Although we refer to this as an "alternative holding" we do not agree with the parties that this was dicta by the district court. The court was troubled by whether the Tribes-independent of any applicable statute — had a substantive right to enforce. See Gros Ventre Tribe, 344 F.Supp.2d at 1227 ("Nowhere do I find judicial support for the notion that the trust obligation can be enforced independently of some other source of law."); id. ("Even if the Court assumes the truth of Plaintiffs' allegation that those non-reservation activities have affected tribal property, the trust obligation is not elevated to an independent source of law."). Because the trust obligation cannot be independently enforced, the Tribes need to rely on statutes as the source of their substantive rights. In this case, their statutorily based claims can only be brought under the APA, as the statutes contain no private right of action. See infra § 111.C.
The government argues that this case is controlled by the Ninth Circuit's decision in Gallo Cattle Co. v. U.S. Department of Agriculture, 159 F.3d 1194 (9th Cir.1998). There, we specifically stated that "the APA's waiver of sovereign immunity contains several limitations," including § 704's "final agency action" requirement. Id. at 1198. Because the appellants in Gallo Cattle failed to challenge a "final agency action," the express waiver of sovereign immunity did not apply, and 28 U.S.C. § 1331 could not vest the district court with jurisdiction. Id. at 1199.
The Tribes attempt to distinguish Gallo Cattle on the ground that it involved a request for judicial review of agency action and not common law claims seeking equitable relief for agency violations of common law duties. They argue that § 702 waives sovereign immunity in non-statutory review actions for non-monetary relief brought under 28 U.S.C. § 1331. See Assiniboine Sioux Tribes of the Fort Peck Indian Reservation v. Bd. of Oil Gas Conservation, 792 F.2d 782, 793 (9th Cir. 1986) ("This Court has held that section 702 does waive sovereign immunity in non-statutory review actions for non-monetary relief brought under 28 U.S.C. § 1331."). Therefore, they contend that § 702's waiver applies to more than "just judicial review cases under the APA" and that there is "no common law `final agency action' requirement."
The out-of-circuit cases cited by the Tribes do not lend support to their argument that the "APA provisions have no relevance to non-statutory common law claims." In Chamber of Commerce v. Reich, 74 F.3d 1322 (D.C. Cir.1996), although the appellants argued that § 702 applied to their non-APA cause of action, the court never reached that issue. Instead, citing the ultra vires doctrine set out by the Supreme Court in Larson v. Domestic Foreign Commerce Corp., 337 U.S. 682, 69 S.Ct. 1457, 93 L.Ed. 1628 (1949), the D.C. Circuit held that "there [wa]s no sovereign immunity to waive [because] it never attached in the first place." Reich, 74 F.3d at 1329. The court reached a similar holding in Clark v. Library of Congress, 750 F.2d 89, 102 (D.C. Cir.1984) (determining that § 702 did not apply because the Library of Congress is not an "agency" as defined by the APA but nonetheless concluding that sovereign immunity did not bar the suit because "the challenged actions of the officials [we]re alleged to be unconstitutional or beyond statutory authority"). But see Cobell v. Babbitt, 30 F.Supp.2d 24, 33-35 (D.D.C.1998) (rejecting the argument that the plaintiffs must state a "final agency action" as defined by § 704 in order for the waiver of sovereign immunity under § 702 to apply).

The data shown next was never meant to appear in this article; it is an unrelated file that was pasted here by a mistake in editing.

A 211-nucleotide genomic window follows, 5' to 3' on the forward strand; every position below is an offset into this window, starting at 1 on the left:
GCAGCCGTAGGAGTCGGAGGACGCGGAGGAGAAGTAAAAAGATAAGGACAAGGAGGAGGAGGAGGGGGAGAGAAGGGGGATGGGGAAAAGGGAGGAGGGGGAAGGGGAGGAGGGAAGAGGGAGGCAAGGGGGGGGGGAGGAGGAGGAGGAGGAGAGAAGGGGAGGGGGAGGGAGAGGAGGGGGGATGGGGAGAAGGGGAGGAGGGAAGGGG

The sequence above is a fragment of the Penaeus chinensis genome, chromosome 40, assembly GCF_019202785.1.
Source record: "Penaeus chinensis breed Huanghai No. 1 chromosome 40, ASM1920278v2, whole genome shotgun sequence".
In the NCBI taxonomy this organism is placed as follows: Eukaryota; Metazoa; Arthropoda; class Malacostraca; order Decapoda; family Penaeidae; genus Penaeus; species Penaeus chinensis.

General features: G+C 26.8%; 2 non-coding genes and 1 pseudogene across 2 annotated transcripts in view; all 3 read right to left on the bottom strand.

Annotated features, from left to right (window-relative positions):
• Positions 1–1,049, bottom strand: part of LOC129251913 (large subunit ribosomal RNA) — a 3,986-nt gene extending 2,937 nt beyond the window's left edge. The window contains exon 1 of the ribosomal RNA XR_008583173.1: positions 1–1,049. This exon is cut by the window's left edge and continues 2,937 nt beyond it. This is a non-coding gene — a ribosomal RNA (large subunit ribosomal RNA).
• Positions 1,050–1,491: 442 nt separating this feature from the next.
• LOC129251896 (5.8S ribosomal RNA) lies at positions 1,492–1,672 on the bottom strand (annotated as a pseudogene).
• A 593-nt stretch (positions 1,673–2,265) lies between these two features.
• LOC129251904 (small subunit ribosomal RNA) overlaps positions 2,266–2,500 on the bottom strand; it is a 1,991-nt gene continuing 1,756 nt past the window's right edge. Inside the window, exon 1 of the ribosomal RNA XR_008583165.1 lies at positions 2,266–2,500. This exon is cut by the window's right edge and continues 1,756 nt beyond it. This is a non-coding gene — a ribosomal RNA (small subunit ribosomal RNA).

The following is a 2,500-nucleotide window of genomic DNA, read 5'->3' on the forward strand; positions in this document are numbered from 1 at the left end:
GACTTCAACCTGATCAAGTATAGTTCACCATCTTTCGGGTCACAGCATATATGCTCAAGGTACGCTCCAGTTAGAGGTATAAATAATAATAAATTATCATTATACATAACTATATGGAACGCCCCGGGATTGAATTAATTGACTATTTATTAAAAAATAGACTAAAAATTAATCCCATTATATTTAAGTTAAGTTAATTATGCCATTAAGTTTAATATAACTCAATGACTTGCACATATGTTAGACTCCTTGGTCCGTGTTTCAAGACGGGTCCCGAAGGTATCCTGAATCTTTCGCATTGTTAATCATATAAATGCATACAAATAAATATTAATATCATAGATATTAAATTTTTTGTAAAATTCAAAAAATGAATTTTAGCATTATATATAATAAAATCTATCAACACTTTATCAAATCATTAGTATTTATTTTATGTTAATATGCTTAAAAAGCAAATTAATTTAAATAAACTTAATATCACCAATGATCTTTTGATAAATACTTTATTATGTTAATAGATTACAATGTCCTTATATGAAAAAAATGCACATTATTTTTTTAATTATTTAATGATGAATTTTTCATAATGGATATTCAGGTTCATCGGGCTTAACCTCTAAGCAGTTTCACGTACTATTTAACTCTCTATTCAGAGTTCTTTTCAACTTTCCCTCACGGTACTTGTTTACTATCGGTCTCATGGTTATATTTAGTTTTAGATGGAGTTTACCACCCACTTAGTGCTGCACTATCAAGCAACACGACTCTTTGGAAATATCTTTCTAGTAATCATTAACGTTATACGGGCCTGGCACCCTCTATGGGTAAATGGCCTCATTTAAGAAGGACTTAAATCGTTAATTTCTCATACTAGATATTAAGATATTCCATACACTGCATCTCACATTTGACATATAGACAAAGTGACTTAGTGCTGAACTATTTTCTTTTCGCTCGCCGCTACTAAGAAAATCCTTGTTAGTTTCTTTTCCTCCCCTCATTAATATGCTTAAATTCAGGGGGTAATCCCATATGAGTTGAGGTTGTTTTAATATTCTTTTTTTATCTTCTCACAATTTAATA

The Tribes' position is supported by The Presbyterian Church (U.S.A.) v. United States, 870 F.2d 518 (9th Cir.1989), where we rejected the Immigration Naturalization Service's ("INS") argument that § 702's waiver of sovereign immunity is limited to only "agency actions" as defined by the APA. Id. at 526. In The Presbyterian Church, "[t]he INS'[s] argument [wa]s premised on the first sentence of § 702, enacted in 1946, which reads: `A person suffering legal wrong because of any agency action, or adversely affected or aggrieved by such action within the meaning of any relevant statute, shall be entitled to judicial review thereof.'" Id. at 524-25 (quoting 5 U.S.C. § 702). Therefore, because it believed that the challenged actions in The Presbyterian Church were not "agency actions," the INS argued that § 702's waiver of sovereign immunity did not apply. Id. at 525.
Because it concluded that § 702's waiver of sovereign immunity is not conditioned on challenging an "agency action," the court never reached the issue of whether the challenged actions were "agency actions" within the meaning of 5 U.S.C. § 551(13). The Presbyterian Church, 870 F.2d at 525 n. 8.
We see no way to distinguish The Presbyterian Church from Gallo Cattle. Under The Presbyterian Church, § 702's waiver is not conditioned on the APA's "agency action" requirement. Therefore, it follows that § 702's waiver cannot then be conditioned on the APA's "final agency action" requirement. See Reno v. Am.-Arab Anti-Discrimination Comm., 525 U.S. 471, 510 n. 4, 119 S.Ct. 936, 142 L.Ed.2d 940 (1999) (Souter, J., dissenting) ("[The waiver of sovereign immunity found in 5 U.S.C. § 702] is not restricted by the requirement of final agency action that applies to suits under the [APA]." (citing The Presbyterian Church, 870 F.2d at 523-26)). But that is directly contrary to the holding in Gallo Cattle where we stated that "the APA's waiver of sovereign immunity contains several limitations," including § 704's final agency action requirement. 159 F.3d at 1198.